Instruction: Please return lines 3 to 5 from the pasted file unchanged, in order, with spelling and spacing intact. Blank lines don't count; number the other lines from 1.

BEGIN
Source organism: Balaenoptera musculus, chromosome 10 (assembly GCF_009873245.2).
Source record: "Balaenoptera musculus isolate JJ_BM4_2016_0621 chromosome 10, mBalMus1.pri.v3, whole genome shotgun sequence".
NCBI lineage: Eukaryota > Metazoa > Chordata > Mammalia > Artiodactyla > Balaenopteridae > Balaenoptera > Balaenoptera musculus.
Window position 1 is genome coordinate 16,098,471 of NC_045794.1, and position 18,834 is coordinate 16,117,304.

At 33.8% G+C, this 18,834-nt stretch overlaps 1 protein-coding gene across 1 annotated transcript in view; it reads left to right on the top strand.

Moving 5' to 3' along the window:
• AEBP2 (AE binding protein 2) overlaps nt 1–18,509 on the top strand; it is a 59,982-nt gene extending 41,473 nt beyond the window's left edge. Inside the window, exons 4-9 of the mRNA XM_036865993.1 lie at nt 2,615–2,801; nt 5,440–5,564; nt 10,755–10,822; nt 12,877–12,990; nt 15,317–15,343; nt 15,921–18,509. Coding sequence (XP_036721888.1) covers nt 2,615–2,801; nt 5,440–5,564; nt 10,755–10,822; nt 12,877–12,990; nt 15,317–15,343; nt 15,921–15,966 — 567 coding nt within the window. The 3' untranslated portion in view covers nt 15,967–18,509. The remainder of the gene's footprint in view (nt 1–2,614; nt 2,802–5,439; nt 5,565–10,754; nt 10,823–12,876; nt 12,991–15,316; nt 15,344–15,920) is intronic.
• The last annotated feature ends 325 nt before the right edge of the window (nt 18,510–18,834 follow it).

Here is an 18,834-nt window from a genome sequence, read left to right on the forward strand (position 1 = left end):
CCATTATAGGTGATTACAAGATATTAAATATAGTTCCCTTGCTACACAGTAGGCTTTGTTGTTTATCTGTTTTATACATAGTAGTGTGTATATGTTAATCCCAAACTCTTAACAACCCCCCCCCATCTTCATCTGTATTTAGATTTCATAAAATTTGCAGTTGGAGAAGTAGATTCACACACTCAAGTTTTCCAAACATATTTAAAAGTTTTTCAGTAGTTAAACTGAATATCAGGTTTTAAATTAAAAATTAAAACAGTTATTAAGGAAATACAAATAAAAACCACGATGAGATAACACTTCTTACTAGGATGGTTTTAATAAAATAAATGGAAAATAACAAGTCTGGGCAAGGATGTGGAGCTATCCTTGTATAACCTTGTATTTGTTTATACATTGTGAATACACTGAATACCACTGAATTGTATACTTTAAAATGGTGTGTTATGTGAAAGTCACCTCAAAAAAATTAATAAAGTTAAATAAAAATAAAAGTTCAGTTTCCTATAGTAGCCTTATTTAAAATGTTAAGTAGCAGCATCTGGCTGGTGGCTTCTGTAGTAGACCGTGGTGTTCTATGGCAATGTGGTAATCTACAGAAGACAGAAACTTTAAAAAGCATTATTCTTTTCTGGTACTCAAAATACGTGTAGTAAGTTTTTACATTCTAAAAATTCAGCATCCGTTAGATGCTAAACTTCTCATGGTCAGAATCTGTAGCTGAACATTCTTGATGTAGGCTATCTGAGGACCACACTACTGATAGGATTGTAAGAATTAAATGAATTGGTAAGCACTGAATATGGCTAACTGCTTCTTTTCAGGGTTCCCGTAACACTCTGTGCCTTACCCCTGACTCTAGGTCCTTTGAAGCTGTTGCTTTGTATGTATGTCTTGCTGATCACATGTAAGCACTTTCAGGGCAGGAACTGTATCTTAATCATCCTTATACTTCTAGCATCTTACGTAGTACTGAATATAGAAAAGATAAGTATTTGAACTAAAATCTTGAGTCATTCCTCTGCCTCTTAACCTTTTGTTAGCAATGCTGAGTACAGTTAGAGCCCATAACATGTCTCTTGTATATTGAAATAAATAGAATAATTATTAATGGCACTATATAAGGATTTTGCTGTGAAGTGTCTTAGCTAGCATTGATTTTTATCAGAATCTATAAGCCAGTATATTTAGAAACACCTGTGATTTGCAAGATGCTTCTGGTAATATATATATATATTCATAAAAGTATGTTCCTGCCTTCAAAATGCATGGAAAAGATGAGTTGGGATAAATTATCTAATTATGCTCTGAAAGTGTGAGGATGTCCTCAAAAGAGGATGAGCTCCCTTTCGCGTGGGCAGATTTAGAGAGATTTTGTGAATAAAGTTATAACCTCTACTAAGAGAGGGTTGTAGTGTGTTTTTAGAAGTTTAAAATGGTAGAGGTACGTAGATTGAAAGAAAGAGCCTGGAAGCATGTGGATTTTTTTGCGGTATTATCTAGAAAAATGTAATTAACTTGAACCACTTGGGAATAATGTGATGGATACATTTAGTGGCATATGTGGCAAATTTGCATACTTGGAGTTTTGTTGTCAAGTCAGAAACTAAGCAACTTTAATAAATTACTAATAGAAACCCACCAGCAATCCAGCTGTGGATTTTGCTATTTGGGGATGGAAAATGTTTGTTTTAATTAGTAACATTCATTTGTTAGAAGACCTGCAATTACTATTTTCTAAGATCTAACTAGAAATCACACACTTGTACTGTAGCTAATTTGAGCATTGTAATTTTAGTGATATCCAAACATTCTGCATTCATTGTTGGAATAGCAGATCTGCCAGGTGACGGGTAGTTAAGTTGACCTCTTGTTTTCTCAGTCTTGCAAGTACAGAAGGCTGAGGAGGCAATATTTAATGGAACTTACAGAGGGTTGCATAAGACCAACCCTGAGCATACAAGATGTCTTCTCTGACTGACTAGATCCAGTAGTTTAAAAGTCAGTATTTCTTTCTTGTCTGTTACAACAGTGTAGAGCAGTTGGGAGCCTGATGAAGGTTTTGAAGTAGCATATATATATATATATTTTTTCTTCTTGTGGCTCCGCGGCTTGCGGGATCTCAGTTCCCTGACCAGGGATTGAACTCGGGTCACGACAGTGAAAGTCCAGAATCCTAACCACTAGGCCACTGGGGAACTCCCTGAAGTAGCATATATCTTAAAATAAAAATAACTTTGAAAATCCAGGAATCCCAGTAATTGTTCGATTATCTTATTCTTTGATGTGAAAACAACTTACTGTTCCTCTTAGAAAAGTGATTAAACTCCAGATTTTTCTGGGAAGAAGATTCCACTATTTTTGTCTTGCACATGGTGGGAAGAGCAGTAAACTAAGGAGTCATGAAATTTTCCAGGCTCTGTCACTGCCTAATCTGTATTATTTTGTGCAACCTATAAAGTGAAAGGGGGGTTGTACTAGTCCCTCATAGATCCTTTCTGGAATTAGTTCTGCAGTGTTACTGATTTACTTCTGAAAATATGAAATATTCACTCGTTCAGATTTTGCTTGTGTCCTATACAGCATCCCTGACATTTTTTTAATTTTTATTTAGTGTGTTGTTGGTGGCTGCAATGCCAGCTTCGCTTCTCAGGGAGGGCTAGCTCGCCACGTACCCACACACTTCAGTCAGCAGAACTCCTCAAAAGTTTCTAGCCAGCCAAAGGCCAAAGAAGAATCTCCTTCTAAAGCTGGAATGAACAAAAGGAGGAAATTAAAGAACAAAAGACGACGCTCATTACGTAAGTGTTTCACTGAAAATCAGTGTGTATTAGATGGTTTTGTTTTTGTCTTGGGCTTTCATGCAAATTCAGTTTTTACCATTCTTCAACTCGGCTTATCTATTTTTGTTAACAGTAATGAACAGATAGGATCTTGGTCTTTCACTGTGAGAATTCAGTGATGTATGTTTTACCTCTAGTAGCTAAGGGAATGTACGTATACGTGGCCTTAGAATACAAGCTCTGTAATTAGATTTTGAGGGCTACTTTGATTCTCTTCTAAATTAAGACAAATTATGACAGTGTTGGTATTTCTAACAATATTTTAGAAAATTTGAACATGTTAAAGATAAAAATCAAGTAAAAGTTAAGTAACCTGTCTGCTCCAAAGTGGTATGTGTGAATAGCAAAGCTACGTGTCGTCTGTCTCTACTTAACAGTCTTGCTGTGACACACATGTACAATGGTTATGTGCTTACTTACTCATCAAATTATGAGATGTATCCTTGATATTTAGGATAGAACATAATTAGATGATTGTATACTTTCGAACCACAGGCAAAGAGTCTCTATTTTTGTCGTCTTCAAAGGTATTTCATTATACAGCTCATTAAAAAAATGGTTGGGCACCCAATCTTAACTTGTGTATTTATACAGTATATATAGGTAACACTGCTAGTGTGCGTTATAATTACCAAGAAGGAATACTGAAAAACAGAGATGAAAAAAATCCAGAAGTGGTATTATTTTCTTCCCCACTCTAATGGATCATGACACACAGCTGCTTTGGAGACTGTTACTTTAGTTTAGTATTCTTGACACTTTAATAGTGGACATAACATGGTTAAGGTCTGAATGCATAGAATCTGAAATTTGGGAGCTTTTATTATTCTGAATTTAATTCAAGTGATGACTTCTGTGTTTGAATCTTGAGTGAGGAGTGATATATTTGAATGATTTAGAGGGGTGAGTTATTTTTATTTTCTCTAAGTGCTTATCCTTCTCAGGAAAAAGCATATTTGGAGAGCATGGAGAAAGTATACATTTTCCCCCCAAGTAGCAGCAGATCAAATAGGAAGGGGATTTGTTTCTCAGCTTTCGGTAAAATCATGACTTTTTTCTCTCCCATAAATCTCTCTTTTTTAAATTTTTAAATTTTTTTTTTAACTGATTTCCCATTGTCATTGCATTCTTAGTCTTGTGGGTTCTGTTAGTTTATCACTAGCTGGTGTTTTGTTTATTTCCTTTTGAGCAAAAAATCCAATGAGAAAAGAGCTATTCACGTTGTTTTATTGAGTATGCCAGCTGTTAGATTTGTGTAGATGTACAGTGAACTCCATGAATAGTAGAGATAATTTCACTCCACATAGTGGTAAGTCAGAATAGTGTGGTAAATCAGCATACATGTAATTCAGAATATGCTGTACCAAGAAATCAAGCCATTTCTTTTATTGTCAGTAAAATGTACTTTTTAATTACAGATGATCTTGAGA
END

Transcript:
NCBI lineage: Eukaryota > Metazoa > Chordata > Mammalia > Artiodactyla > Balaenopteridae > Balaenoptera > Balaenoptera musculus.
Window position 1 is genome coordinate 16,098,471 of NC_045794.1, and position 18,834 is coordinate 16,117,304.

At 33.8% G+C, this 18,834-nt stretch overlaps 1 protein-coding gene across 1 annotated transcript in view; it reads left to right on the top strand.